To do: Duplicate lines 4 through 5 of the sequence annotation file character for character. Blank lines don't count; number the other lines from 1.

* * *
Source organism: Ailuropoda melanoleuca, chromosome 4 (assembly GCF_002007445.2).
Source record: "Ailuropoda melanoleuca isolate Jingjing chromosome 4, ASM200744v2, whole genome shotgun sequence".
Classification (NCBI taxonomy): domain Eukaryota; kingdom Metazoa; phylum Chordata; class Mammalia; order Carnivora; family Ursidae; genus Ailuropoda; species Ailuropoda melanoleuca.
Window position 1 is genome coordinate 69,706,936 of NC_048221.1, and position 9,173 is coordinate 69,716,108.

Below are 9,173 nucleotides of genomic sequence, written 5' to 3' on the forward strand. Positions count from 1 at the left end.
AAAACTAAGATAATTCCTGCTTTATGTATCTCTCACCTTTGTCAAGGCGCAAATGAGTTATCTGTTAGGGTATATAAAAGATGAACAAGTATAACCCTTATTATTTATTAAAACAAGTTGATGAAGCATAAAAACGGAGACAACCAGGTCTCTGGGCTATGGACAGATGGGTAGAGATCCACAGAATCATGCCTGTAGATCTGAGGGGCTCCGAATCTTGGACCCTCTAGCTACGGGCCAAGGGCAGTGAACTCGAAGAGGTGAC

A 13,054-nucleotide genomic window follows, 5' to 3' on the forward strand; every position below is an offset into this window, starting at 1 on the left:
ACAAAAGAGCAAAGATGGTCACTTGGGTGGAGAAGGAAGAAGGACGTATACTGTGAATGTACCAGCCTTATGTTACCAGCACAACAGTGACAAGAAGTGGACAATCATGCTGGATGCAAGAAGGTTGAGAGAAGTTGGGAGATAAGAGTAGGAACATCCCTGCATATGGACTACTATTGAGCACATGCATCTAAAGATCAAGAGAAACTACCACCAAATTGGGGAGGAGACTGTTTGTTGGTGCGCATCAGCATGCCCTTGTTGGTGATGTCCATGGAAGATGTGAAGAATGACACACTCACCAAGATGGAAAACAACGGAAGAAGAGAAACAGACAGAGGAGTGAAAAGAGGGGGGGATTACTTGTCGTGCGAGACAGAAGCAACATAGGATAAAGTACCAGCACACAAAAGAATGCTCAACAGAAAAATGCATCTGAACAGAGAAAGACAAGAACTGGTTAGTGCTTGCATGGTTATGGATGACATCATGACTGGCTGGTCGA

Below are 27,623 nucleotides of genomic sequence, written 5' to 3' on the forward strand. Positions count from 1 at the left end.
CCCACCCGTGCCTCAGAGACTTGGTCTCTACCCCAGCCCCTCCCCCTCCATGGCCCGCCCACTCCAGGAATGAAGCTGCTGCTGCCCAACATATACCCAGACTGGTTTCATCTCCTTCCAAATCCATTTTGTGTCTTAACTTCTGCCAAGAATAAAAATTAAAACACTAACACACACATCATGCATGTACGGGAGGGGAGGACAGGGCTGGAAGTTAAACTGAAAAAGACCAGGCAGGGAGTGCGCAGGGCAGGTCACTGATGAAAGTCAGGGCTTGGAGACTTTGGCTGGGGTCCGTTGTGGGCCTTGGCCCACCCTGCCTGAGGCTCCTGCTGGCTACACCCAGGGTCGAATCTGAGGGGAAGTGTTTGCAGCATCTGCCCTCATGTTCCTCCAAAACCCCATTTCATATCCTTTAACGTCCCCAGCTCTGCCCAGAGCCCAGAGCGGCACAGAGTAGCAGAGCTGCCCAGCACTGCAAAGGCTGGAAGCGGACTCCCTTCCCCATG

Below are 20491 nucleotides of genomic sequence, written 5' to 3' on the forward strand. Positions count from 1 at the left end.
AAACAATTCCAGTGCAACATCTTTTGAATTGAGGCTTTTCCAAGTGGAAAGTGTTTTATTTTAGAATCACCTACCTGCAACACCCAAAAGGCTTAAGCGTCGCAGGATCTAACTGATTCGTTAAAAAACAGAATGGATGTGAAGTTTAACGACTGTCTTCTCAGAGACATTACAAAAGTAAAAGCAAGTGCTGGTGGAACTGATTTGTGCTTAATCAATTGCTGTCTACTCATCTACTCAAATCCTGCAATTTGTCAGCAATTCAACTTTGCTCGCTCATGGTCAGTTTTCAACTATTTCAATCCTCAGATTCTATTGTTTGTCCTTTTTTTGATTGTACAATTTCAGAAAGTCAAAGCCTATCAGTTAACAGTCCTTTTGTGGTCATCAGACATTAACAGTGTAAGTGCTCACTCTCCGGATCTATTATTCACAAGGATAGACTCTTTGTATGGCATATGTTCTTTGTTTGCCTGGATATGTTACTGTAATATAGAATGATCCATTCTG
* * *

Window position 1 is genome coordinate 69,706,936 of NC_048221.1, and position 9,173 is coordinate 69,716,108.

Below are 9,173 nucleotides of genomic sequence, written 5' to 3' on the forward strand. Positions count from 1 at the left end.